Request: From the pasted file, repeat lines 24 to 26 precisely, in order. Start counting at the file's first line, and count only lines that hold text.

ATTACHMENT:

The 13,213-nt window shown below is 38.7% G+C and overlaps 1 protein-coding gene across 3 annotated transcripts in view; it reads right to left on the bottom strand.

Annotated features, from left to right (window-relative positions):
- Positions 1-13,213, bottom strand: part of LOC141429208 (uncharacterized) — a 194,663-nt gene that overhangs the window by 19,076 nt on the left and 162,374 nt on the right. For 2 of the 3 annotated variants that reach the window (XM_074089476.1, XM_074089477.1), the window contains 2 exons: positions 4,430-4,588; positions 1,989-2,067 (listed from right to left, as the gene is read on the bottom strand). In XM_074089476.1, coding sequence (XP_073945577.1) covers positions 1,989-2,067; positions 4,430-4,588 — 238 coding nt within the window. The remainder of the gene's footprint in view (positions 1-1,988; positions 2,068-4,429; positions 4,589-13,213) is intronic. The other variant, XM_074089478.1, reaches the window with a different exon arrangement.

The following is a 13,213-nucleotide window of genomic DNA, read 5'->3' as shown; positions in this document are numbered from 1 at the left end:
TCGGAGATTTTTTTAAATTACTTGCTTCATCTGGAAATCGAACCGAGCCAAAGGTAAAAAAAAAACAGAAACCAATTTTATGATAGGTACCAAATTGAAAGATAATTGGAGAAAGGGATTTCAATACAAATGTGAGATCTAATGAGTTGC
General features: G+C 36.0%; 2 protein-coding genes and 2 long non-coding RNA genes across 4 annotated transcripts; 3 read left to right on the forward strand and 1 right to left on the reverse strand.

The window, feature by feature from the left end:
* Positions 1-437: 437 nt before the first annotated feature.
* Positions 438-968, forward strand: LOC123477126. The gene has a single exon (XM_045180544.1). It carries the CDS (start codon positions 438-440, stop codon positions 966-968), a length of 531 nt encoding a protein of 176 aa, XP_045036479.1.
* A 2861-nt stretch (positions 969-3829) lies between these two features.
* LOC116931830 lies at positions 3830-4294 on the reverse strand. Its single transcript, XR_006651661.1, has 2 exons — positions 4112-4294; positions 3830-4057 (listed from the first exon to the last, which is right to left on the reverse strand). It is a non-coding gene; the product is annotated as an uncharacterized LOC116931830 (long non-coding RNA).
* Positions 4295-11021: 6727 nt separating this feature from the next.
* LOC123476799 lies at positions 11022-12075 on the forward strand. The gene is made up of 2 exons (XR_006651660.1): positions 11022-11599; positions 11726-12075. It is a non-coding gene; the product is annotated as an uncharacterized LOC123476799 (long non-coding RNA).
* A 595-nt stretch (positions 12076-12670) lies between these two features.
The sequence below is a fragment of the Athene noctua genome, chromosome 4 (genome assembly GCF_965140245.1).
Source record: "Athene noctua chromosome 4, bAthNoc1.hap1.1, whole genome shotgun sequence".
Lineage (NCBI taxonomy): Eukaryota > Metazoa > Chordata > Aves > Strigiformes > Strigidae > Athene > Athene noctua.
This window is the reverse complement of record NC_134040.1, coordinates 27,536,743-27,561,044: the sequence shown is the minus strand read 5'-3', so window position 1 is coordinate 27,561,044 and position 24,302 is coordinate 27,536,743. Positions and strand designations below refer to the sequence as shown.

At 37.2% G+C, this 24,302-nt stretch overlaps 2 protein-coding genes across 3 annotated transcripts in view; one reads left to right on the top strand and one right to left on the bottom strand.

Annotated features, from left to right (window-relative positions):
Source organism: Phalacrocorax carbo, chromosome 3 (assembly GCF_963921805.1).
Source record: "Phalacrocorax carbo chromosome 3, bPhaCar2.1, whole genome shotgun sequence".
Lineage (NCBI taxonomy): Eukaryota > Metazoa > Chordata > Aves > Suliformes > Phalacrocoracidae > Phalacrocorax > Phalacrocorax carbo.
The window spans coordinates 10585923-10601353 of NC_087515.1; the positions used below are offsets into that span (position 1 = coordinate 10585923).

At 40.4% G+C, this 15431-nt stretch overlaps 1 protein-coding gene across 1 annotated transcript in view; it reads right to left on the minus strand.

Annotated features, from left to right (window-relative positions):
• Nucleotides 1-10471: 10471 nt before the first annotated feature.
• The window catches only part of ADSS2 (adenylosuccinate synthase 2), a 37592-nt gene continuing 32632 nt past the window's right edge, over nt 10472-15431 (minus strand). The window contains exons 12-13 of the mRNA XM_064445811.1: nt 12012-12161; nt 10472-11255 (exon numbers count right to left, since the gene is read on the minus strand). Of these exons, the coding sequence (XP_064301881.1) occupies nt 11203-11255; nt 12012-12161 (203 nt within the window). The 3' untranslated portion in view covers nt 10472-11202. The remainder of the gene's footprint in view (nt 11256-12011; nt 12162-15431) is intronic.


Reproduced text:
The window spans coordinates 10585923-10601353 of NC_087515.1; the positions used below are offsets into that span (position 1 = coordinate 10585923).

At 40.4% G+C, this 15431-nt stretch overlaps 1 protein-coding gene across 1 annotated transcript in view; it reads right to left on the minus strand.

Annotated features, from left to right (window-relative positions):